14 July 2011

Roll up! Roll up! Libraries across the UK are getting ready to introduce children to a summertime circus spectacle that will keep them reading throughout the school summer holidays....with the 2011 Summer Reading Challenge.

And it’s all free fun, which is top news for parents! The Summer Reading Challenge is just one of many exciting schemes public libraries are developing to help children love reading, gaining confidence and new skills. So mums, dads and carers, pop down to your local library and find out more!

The Summer Reading Challenge is an immensely popular and successful reading initiative. Now in its thirteenth successful year it reaches 750,000 children aged four to 12 years annually via the UK library network. It is created and run by The Reading Agency, the independent charity working to inspire more people to read more, and is supported by children’s publishers.

Each year the Summer Reading Challenge to children is simple. They’re encouraged to read six or more books of their choice during the holidays with collectable incentives and rewards, plus a certificate and medal for every child who completes the Challenge.

Children can sign up at their local library in Northamptonshire from Saturday 23rd July and all materials are absolutely free to children. There are also over 580 activities taking place in the 36 libraries across the county, from circus skills workshops, to a visit by Animal Edutainment with some small live animals, to craft and book related activities, and for the younger children – rhymetimes. Most of these activities are free and can be found by visiting our website or ask at your local library.

The 2011 Summer Reading Challenge has a circus theme. Called Circus Stars, it owes more to Cirque due Soleil, the new generation of circuses and the performance arts than the old-fashioned Big Top circus. The Circus Stars razzmatazz starts with six children who have signed up for a contemporary circus skills academy.

As they read books, mirrored by children everywhere who are doing the Challenge via their local libraries, they gain new circus skills through three important stages: Practice, Rehearsal and Show Time! The artwork for Circus Stars comes from top children’s illustrator Nick Price, who has illustrated Emily Bearn’s Tumtum and Nutmeg series (Egmont Books) and has just reillustrated the Wombles for the new editions of Elisabeth Bereford’s beloved books (Bloomsbury).

There is an interactive Circus Stars website (www.circus-stars.org.uk), linking children with top authors and illustrators, and giving them space to talk about their favourite books and to share reading ideas. Circus Stars also promotes their local library as a place of wonder for children, where librarians can offer them invaluable advice and guidance.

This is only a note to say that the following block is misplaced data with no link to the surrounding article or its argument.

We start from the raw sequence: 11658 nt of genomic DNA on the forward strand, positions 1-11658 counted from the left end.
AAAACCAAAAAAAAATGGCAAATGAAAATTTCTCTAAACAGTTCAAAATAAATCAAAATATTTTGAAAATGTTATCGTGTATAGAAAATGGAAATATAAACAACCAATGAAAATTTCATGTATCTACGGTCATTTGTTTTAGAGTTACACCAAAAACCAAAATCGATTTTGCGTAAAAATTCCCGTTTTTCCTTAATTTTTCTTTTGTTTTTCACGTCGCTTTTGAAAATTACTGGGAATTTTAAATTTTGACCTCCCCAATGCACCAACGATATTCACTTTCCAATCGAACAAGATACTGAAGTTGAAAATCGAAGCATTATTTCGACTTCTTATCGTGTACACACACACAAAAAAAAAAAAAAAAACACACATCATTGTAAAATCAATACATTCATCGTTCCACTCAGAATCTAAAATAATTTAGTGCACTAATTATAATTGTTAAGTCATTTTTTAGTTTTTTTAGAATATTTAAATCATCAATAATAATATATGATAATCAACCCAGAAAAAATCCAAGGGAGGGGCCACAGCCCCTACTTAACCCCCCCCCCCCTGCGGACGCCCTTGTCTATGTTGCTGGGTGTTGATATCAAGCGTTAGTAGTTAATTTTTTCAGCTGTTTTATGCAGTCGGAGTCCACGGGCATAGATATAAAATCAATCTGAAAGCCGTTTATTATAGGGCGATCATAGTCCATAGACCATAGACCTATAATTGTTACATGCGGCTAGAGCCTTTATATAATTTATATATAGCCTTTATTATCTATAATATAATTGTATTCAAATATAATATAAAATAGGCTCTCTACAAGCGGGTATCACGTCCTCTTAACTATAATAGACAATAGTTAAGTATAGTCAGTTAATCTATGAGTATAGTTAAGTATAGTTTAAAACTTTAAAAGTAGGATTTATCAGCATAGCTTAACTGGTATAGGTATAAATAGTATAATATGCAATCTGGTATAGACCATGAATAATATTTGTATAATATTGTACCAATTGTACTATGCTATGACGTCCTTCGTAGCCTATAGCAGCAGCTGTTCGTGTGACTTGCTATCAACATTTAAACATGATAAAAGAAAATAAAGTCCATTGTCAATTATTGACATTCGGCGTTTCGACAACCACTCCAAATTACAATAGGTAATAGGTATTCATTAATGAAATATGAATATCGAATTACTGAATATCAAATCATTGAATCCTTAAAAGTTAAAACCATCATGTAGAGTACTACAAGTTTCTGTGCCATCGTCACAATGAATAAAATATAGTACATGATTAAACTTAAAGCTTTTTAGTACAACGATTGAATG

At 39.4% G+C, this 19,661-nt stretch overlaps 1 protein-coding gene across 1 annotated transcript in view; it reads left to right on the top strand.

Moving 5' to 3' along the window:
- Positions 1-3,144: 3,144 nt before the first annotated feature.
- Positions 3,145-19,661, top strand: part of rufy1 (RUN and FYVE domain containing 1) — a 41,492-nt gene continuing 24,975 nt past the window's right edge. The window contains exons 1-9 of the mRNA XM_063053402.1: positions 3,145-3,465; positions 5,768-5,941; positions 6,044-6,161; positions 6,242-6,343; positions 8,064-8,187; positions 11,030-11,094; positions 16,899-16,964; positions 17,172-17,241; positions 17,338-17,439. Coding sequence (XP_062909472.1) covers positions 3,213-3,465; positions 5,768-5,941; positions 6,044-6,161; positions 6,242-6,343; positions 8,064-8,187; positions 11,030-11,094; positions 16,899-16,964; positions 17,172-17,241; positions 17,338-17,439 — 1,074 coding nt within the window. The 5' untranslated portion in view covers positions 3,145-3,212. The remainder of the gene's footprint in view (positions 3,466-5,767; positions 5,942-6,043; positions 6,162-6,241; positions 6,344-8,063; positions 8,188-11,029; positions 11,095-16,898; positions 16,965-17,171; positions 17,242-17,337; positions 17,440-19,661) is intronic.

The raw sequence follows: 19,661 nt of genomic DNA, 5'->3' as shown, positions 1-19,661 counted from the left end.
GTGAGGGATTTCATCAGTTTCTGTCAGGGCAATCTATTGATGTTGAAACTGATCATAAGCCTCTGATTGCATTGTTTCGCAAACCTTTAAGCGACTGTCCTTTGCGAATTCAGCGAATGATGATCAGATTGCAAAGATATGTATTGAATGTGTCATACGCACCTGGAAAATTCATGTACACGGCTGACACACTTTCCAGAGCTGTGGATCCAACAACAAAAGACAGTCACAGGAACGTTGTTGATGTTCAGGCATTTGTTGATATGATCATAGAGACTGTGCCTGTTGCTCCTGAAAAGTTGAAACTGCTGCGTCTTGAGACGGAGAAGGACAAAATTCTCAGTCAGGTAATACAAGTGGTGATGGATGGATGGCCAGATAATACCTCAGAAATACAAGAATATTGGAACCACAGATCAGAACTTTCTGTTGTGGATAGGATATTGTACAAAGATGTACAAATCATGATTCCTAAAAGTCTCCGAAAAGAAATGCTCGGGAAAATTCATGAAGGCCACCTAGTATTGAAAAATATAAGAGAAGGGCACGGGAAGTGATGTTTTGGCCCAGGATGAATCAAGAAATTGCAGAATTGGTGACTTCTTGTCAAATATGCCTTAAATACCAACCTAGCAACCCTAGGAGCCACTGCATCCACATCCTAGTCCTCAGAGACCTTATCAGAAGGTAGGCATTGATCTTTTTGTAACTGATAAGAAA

Once again this year there are large print Summer Reading Challenge materials available for visually impaired children, thanks to the support of the RNIB National Library Service.

In Northamptonshire there are over 120 young volunteers aged 14-17 trained and ready to help explain to the children about the challenge, chat to them about the books they have been reading, and help with the many activities taking place in libraries across the county.

“Our research shows that children really enjoy taking part in the Summer Reading Challenge,” says Anne Sarrag, Summer Reading Challenge director for The Reading Agency. ”It’s a great way to keep them entertained over the holidays, but more importantly, we know that children who take part read more books and read more widely than those who don’t, with potentially life-changing results”.



The Reading Agency is an independent charity working to inspire more people to read more. It is funded by the Arts Council and the Museums, Libraries and Archives Council. (www.readingagency.org.uk)

  • Importance of reading for pleasure for children’s life chances: Reading for Change, OECD, 2002. This showed that students who were more enthusiastic about and engaged in reading performed better in tests, and that being a frequent reader was more of an advantage, on its own, than wealth or social status.
  • For more information about Summer Reading Challenge volunteering opportunities for young people, please visit: www.readingagency.org.uk/young/volunteering/
  • The Summer Reading Challenge 210 report showed that:
  • 760,000 children took part across the UK in the 2010 Challenge, called Space Hop (35,000 more than in 2009)
  • 97% of UK library authorities took part
  • 220,000 children attended Space Hop events organised by libraries.
  • Visit www.readingagency.org.uk/children/summer-reading-challenge for more facts and to download the 2010 Space Hop report.